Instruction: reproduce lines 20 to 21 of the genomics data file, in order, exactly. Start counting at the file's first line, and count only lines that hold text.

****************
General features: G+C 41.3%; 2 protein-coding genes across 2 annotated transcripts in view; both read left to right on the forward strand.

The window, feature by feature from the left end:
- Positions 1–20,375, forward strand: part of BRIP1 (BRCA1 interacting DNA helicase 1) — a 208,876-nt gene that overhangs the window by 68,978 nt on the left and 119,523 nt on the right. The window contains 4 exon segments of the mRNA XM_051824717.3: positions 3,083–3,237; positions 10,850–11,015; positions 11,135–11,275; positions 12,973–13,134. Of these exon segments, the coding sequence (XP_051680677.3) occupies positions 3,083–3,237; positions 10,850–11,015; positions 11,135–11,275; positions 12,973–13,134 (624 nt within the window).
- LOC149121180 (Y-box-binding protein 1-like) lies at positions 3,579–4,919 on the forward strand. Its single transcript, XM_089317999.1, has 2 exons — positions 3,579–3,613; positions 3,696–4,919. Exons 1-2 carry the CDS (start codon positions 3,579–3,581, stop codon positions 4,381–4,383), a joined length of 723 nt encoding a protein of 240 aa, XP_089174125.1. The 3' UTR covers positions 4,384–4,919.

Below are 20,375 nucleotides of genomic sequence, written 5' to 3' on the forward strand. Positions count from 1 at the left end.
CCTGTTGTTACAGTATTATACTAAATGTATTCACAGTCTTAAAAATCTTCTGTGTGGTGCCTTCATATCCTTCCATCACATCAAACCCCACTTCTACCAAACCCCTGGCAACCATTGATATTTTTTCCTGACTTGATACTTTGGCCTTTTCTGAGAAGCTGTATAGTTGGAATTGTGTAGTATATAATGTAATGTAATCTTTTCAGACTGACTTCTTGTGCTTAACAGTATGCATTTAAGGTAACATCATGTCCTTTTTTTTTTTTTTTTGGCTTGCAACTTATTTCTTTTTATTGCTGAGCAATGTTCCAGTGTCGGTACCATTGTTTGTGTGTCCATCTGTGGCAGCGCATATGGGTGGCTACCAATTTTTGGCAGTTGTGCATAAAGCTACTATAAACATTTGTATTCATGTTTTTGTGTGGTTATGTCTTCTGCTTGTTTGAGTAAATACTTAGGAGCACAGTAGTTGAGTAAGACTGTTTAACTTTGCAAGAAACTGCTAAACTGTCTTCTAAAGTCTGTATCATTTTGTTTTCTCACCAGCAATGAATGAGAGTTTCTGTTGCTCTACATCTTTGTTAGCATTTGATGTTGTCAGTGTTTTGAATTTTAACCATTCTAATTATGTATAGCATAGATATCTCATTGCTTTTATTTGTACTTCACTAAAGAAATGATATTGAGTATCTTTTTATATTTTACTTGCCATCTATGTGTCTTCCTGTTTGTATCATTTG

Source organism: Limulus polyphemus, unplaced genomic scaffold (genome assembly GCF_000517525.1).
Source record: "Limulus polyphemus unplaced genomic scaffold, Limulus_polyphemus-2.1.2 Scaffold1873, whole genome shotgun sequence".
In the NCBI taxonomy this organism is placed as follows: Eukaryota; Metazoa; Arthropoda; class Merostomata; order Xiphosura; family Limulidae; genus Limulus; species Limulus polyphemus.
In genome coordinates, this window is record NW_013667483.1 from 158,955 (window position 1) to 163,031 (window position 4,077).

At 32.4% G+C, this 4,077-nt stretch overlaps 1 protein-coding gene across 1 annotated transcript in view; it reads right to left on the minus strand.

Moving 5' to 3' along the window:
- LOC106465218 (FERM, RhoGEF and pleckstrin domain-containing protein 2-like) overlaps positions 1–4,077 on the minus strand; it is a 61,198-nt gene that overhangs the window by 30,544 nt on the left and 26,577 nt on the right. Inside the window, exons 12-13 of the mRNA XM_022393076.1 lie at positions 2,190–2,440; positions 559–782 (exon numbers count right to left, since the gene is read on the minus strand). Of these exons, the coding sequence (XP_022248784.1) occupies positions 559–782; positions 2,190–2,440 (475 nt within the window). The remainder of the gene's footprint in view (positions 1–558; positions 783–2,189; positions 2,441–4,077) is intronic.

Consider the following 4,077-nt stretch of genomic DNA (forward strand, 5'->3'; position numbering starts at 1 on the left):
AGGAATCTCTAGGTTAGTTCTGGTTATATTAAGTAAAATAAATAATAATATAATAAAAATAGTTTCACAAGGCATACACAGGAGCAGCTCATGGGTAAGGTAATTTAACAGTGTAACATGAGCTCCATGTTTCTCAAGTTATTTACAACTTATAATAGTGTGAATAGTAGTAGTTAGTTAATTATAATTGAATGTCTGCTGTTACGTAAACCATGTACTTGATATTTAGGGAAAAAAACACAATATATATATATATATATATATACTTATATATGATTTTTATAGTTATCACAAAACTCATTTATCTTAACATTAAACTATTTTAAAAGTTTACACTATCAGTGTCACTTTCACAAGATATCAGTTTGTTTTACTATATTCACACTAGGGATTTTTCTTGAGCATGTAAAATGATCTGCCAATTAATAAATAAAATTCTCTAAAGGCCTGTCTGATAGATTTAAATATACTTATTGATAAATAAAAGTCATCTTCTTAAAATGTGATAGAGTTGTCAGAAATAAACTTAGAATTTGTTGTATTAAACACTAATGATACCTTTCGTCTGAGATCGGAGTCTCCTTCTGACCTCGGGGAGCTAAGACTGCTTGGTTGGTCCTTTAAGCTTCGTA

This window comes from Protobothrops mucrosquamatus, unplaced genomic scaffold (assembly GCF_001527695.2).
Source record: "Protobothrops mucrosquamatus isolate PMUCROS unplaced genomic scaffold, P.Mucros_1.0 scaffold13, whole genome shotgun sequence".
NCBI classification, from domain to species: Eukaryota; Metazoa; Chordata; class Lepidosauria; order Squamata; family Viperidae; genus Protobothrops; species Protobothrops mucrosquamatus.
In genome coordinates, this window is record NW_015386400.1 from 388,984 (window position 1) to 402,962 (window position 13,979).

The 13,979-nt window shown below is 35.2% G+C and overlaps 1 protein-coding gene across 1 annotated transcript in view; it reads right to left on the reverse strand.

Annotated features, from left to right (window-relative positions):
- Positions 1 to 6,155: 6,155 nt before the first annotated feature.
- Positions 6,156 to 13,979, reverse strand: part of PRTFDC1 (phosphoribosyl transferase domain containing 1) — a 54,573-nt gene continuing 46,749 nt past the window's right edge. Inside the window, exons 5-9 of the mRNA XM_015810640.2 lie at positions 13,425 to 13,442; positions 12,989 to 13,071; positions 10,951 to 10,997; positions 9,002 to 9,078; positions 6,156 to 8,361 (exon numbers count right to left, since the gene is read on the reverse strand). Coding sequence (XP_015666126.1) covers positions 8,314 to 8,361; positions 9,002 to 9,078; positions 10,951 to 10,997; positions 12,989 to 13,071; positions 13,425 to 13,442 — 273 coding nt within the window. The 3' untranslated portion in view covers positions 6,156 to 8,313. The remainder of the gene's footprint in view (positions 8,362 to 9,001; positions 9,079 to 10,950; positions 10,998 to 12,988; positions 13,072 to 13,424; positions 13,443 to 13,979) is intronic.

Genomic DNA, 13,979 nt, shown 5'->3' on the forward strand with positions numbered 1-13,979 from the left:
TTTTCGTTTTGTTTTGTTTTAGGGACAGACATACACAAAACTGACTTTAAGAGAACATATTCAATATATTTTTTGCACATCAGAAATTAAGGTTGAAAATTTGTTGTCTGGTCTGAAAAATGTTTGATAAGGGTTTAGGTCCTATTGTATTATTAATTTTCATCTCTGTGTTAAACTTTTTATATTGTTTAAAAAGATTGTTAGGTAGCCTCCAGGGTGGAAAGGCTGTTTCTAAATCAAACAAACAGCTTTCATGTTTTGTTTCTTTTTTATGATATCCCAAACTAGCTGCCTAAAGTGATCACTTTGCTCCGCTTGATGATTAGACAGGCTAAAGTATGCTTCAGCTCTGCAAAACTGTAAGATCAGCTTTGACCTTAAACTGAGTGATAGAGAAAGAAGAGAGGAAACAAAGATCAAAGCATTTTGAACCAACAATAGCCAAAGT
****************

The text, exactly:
The 13,979-nt window shown below is 35.2% G+C and overlaps 1 protein-coding gene across 1 annotated transcript in view; it reads right to left on the reverse strand.

Annotated features, from left to right (window-relative positions):